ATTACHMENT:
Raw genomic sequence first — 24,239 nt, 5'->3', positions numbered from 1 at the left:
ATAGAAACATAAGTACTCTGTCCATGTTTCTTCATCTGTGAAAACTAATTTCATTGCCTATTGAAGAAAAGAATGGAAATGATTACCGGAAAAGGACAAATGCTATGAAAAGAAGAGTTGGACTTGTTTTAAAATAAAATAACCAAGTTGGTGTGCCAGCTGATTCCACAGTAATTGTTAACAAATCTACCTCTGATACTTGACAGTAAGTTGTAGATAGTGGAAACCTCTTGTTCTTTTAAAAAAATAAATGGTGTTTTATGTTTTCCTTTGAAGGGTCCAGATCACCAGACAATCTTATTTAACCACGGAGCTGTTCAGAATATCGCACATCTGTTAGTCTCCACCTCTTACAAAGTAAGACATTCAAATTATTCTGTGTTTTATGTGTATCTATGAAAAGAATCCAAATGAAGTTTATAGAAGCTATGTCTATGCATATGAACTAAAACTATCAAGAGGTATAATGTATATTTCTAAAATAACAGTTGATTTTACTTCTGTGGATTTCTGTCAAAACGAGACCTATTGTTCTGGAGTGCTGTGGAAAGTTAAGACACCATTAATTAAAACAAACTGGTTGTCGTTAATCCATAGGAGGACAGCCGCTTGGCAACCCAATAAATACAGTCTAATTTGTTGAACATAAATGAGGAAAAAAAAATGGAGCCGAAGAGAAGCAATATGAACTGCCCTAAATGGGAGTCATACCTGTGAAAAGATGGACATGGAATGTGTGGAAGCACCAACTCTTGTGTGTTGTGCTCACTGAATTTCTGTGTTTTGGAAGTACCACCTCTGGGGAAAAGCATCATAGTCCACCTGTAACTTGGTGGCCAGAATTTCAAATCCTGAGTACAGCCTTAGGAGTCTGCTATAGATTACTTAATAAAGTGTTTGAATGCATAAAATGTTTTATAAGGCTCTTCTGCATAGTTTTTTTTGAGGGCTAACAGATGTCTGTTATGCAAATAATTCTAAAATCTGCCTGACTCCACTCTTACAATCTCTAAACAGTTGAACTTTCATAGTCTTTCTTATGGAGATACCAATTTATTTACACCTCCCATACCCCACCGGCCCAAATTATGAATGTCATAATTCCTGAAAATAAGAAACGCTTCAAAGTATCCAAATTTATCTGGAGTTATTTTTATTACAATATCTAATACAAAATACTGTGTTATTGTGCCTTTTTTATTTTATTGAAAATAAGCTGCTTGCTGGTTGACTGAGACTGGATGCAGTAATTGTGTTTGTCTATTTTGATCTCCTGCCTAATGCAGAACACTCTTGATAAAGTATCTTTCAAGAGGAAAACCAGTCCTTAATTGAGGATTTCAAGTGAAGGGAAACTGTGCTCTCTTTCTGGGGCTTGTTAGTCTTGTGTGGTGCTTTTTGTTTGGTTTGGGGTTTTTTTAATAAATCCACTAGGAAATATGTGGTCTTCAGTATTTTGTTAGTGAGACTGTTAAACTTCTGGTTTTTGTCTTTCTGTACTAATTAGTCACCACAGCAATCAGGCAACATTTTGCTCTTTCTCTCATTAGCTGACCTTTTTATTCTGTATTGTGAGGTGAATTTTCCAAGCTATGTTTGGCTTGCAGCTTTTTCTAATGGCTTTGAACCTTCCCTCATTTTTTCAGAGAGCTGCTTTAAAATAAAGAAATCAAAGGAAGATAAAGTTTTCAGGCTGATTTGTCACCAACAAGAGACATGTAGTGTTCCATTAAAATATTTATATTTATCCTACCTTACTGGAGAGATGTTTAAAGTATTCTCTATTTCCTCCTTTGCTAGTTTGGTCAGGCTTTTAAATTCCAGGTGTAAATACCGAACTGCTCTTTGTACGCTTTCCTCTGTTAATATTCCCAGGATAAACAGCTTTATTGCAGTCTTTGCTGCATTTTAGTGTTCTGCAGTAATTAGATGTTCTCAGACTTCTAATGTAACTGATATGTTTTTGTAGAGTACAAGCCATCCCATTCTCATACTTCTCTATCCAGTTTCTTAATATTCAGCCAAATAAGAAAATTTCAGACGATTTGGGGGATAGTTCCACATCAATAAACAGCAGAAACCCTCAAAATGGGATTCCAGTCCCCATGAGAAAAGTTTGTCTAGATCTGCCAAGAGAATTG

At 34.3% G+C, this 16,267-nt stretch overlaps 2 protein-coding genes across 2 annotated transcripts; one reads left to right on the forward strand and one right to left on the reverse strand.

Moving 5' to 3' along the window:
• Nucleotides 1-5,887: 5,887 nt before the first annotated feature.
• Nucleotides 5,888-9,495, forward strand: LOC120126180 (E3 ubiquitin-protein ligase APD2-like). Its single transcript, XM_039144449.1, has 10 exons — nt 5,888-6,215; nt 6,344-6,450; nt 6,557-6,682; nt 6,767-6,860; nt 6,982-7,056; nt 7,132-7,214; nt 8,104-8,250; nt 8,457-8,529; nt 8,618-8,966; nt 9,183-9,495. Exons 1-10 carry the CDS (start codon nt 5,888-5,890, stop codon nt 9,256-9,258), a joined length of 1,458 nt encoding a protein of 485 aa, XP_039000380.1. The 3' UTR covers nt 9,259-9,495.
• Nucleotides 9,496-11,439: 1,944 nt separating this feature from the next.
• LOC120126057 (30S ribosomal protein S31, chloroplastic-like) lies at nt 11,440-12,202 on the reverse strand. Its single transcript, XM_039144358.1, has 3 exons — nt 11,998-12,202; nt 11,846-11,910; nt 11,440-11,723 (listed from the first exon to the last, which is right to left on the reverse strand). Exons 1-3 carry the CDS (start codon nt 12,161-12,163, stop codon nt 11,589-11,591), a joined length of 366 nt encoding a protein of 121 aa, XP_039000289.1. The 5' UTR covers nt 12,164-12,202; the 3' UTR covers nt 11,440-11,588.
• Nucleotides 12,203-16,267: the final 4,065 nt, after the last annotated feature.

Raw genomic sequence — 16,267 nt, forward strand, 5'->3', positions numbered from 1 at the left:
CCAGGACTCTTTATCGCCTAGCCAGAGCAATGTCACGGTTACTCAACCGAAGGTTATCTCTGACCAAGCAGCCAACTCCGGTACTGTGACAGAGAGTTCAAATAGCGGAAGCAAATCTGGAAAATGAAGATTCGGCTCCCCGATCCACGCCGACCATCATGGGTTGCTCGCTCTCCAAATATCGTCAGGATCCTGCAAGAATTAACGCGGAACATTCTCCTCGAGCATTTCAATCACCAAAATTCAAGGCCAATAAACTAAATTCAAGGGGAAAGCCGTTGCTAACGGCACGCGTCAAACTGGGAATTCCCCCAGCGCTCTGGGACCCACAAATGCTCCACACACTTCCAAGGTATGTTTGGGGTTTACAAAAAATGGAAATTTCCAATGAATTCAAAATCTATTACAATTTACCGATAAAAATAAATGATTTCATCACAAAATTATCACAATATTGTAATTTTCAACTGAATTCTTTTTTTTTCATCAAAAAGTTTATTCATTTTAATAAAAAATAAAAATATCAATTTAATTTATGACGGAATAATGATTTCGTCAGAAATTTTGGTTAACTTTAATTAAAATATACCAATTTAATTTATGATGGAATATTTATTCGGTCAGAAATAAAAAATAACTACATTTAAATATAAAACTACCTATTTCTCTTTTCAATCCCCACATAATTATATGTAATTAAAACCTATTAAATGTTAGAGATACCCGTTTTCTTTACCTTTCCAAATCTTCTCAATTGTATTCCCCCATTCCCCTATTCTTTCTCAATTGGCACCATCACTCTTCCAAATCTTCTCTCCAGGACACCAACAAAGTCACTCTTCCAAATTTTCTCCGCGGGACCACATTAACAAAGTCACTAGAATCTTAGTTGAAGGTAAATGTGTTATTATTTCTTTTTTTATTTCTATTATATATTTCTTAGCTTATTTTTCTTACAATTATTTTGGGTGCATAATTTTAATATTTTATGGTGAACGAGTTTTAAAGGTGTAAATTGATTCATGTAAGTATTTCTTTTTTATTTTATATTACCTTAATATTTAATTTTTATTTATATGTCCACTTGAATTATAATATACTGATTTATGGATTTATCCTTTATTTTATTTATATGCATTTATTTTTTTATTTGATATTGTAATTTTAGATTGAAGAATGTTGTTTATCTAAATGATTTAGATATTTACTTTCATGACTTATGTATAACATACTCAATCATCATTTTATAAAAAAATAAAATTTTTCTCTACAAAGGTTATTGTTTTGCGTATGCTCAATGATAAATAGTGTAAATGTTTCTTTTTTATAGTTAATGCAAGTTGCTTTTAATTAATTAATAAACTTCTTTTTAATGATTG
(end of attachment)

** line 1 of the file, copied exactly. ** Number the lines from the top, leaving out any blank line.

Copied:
Raw genomic sequence first — 24,239 nt, 5'->3', positions numbered from 1 at the left: